Machismo and Rape: Cultures of Impunity.

A recent assessment from French women’s groups demonstrates that reports of sexual harassment have increased by 600% since Dominique Strauss-Kahn’s alleged assault of a hotel maid and subsequent arrest. Tracy Clark-Flory at’s recent piece (republished below) on the correlation between assault and machismo raises some interesting questions about cultural attitudes towards rape and biological tendencies towards sexual aggression – there are certainly no easy, or standard answers that can be pinned down. Gray areas are difficult, and I’m inclined to suggest that Catharine MacKinnon’s definition of rape – that is, any time a woman feels she’s been violated, although not legally tenable, is a good way to open up the floor to the idea that assault is incredibly subjective. More than that, because experiences are based heavily in the cultures in which we exist, culture is a large influence on how someone can feel about their individual incidents.

Practically, however, Nancy’s recent post on a culture of impunity and the NYPD sees that although this is a longer conversation that can be had in time, accountability is still important for a society to enforce and that survivors who come forward must be taken seriously and empathised with, rather than shunned, or blamed. Similarly, persons who have been accused should not be excused as promptly or as easily as certainly as they have been, as the acquittal of officers Morena and Mata has shown – something that a culture of machismo might not be the certain cause of, but definitely encourages. There might not be one cause, or reason for violence against women, or sexual assault, but with that in mind, there is plenty to do to rectify the situation, and that is, to educate, to emphasise how important empathy, and thinking from different points of views are. Let’s start thinking, too, about masculinity and its enforcement through a culture that encourages machismo – cultural expectations are harmful to all, and perhaps we can try to rectify this through open dialogue. That’s the only way to fight a culture of impunity and its relationship to machismo – and recent events show how imperative this is, right now.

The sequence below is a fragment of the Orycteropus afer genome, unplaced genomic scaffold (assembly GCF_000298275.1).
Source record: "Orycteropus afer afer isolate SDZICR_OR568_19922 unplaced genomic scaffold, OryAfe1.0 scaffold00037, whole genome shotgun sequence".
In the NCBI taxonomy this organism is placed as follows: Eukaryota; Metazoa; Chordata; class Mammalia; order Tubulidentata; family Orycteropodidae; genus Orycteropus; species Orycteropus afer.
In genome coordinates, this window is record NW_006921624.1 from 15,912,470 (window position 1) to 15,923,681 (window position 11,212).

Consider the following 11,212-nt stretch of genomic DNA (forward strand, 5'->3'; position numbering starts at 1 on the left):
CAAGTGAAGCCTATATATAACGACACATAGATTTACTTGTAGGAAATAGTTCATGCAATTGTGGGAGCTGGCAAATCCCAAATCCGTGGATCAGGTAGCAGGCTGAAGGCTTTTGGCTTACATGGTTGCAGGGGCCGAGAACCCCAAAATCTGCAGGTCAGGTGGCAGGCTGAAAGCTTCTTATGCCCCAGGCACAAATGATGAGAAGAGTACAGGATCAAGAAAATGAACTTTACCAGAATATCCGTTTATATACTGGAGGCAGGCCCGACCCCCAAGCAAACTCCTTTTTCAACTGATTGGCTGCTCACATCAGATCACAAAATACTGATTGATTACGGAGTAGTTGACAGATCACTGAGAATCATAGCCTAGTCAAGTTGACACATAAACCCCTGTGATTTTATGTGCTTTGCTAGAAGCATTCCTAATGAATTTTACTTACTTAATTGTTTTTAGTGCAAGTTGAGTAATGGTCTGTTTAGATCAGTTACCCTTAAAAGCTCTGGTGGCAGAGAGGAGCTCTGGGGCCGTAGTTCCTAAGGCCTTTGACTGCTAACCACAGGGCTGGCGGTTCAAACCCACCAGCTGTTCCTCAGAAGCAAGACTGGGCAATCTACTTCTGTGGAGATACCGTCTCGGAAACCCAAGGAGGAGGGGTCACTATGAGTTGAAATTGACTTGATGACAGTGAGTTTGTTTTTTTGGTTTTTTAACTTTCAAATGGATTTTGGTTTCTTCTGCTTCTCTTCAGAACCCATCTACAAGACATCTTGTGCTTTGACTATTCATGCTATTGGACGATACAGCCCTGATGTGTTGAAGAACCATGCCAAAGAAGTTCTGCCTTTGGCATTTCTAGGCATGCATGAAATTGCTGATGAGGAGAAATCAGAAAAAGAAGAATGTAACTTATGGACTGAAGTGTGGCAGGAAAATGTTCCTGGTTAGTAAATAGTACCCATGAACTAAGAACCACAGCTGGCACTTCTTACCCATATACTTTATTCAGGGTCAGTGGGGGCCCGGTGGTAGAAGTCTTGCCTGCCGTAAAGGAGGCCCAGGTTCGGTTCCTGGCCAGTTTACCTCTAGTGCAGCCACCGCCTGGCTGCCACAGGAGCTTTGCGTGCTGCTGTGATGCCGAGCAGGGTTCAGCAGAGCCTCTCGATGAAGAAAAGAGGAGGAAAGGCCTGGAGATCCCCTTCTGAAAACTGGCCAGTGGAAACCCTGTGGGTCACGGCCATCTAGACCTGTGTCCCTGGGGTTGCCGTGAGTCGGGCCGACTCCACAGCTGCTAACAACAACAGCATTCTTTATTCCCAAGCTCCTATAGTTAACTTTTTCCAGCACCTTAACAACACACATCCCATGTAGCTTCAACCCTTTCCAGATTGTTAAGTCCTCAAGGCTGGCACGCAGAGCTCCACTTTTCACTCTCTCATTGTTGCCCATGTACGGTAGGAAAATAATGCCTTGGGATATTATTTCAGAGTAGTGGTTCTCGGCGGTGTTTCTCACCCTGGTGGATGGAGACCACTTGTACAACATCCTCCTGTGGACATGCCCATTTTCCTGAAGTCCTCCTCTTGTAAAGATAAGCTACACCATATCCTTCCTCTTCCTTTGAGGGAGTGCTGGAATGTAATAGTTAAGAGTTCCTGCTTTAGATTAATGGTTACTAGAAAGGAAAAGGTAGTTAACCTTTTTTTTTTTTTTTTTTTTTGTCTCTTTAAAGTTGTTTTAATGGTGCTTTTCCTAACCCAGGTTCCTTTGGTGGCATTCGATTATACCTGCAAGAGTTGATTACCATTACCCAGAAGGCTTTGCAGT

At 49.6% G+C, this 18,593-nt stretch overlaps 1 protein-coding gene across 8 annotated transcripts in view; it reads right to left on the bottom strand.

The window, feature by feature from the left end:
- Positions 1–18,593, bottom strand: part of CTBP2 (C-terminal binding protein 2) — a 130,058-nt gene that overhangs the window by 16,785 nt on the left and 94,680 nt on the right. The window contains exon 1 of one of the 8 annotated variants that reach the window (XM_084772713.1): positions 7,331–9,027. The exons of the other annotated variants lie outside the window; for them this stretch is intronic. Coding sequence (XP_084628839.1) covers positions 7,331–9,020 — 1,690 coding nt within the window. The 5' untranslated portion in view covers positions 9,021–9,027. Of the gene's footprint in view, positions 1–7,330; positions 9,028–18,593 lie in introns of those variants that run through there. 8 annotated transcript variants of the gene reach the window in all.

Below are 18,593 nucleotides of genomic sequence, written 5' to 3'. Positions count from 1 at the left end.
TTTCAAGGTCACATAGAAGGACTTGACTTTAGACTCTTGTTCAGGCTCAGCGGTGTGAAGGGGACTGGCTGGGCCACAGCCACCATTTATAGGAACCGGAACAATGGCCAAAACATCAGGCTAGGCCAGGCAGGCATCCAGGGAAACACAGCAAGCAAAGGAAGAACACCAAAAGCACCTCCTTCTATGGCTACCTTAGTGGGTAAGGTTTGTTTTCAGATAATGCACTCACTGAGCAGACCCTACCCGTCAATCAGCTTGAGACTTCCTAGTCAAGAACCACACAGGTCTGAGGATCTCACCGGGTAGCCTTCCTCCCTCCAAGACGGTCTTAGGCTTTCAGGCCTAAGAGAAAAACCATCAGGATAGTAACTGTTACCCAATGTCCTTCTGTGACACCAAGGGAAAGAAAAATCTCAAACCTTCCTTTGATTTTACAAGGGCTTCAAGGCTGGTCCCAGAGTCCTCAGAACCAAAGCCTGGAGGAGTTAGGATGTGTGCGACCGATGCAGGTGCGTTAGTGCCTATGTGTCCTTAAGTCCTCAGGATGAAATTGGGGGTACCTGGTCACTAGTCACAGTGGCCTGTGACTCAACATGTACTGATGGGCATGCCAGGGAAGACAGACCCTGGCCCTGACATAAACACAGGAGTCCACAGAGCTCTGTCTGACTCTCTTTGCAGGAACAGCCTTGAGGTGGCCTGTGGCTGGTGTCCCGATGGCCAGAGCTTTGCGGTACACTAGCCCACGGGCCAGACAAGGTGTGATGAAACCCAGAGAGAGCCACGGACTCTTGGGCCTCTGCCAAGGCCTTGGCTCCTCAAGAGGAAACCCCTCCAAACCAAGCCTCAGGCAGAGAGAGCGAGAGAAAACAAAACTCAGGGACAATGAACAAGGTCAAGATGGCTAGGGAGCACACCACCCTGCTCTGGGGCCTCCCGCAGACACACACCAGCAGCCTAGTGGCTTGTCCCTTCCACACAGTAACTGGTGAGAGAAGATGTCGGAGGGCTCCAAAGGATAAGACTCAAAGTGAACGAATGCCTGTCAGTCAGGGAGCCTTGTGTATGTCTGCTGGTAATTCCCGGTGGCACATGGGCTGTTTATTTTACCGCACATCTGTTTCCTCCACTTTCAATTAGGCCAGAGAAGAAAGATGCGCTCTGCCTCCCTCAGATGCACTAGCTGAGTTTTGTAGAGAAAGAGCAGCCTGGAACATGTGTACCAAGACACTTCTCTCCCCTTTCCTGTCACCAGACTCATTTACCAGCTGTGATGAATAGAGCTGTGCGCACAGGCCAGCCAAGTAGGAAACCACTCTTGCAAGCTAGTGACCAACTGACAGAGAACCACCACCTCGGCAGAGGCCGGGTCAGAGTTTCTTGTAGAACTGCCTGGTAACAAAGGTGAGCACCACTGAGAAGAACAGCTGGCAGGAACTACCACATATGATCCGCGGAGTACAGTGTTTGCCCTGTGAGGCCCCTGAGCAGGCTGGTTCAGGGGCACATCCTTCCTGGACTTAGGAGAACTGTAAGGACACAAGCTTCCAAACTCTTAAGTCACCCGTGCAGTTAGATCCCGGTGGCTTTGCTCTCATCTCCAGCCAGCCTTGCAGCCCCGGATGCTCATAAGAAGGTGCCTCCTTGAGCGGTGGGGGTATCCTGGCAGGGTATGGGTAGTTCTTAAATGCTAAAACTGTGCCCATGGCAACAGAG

Does Machismo Cause Rape?

The arrest of Dominique Strauss-Kahn, and the conspiracy theorizing and sympathy he garnered in response, has reportedly inspired some cultural soul-searching in France. We’re told that French women will no longer put up with the sort of machismo that celebrated a man nicknamed the Great Seducer — not to mention Georges Tron, the junior minister who was accused of sexual assault by two women promptly after DSK’s arrest. At the same time, feminists have been quick to point out that there is a world of difference between womanizing and rape. Seduction is not sexual assault, not even in Puritan America.

All of this raises the question of whether there is an actual connection between an environment of machismo and rape. And that question taps into an even bigger query about how cultural mores influence sexual assault.